On September 22, 2013, two suicide bombers attacked All Saints Church in Peshawar, Pakistan shortly after the conclusion of the Sunday worship service. Considered the single deadliest attack on Christians in Pakistan’s history, the attack resulted in the deaths of over 100 Christians and the maiming of over 150 more. Now, one year after the attack, many Christians in Peshawar continue to struggle due to the bombing and persecution in general.
9/23/2014 Pakistan (CSW) – “This has been the year of the minority church, struggling for identity and survival.” These are the words of Bishop Humphrey Peters from Peshawar in Pakistan, one year after a suicide bombing on All Saints Church claimed over 100 lives.
We spoke to Bishop Humphrey about the year since the most deadly attack on a church in recent history, when nearly 100 people were killed as 600 Christians were gathering for lunch in the courtyard of the church. Two suicide attackers with bombs strapped to them, laden with ball-bearings to kill and maim as many as possible, ran through the gates and blew themselves up. Dozens were killed instantly, and over 150 worshippers were injured.
Yet the worst terrorist attack on Christians in Asia only got a minor mention in international news, as millions were fixed on the unfolding three-day attack on Westgate shopping mall in Nairobi, Kenya.
In the aftermath of the bombing, many around the world pledged help, support and medical care to victims, leading many of the survivors to expect to be flown overseas for healthcare, as had happened in the case of Malala Yusufzai, a schoolgirl shot by the Taliban in the same region.
A year later, many are still waiting for help – even attention – in Pakistan’s restless north-western region, of Khyber Pakhtunkhwa (KPK) Province and the Federally Administered Tribal Areas (FATA). Many Christians have since decided to leave the area because of the dangers they face.
Bishop Humphrey Peters, leading the church in one of the most volatile dioceses in the Anglican Communion, finds faith in a sovereign God even in the midst of persecution.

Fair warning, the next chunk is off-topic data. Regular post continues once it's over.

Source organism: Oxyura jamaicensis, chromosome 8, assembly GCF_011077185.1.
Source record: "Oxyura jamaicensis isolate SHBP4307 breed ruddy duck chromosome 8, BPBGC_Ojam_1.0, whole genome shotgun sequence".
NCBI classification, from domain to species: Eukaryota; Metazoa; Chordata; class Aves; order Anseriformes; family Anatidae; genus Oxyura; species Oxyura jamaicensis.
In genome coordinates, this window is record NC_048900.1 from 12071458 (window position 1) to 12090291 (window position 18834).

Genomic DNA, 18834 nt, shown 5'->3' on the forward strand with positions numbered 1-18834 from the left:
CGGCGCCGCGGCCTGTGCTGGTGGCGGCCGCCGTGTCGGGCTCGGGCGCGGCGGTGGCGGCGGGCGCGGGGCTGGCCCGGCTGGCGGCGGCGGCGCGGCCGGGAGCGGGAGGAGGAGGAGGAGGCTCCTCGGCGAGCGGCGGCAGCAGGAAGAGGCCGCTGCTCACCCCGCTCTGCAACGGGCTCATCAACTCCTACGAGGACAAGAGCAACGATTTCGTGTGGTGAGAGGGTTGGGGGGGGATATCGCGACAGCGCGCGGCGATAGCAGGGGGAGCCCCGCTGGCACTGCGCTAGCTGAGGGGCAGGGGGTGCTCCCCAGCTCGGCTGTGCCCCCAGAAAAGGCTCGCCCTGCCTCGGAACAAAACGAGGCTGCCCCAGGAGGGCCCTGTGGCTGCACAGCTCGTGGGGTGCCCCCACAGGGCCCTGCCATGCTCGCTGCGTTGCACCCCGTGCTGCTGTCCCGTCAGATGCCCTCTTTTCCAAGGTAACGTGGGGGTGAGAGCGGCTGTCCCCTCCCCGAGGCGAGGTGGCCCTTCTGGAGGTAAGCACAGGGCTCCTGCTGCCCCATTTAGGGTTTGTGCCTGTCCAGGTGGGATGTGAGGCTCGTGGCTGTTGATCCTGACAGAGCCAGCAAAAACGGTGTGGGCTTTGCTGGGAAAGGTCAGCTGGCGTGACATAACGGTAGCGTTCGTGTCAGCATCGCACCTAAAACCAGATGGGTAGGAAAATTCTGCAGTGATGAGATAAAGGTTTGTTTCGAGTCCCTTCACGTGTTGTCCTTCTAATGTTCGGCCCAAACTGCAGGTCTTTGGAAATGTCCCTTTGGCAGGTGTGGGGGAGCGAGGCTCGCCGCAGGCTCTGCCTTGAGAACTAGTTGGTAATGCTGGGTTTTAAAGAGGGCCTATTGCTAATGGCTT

Q: In the year since the Peshawar bombing, what kind of work have you been focusing on?
A: Pastoral support has been important in taking care of the patients still on beds, and trying to develop a church house for the orphans and widows – planned with the promised federal government compensation. It has been a long struggle for justice and compensation that still continues.
Q: How has your work changed since the Peshawar bombing?
A: There is much more concern about security of churches and Christian institutions in the region: it is very expensive to keep the security guards and we are still begging for justice, struggling to maintain identity and survival.
Q: Reports indicated that All Saints church was packed full the week after the bombing – why do you think this was?
A: We encouraged people to be strong in their faith – and as the leadership and clergy, we were personally inside the church for two Sundays consecutively after the bombing.
Q: Why do some Christians choose to stay in Peshawar and not leave despite the threats to their safety?
A: Many in our community are marginalized and weak; they really have no choice.
The vast majority of Pakistan’s Christians are from a Punjabi Dalit (‘untouchable’) background, and have most of the cleaning and ‘manual scavenging’ (cleaning human waste) jobs. ‘Mai Masihi hoon; ye Pakistan hai’ (‘I am a Christian and this is Pakistan’, ie ‘What more can I expect?’) is a local adage which shows the apathy and hopelessness of a community that has suffered under the oppressive caste system for centuries.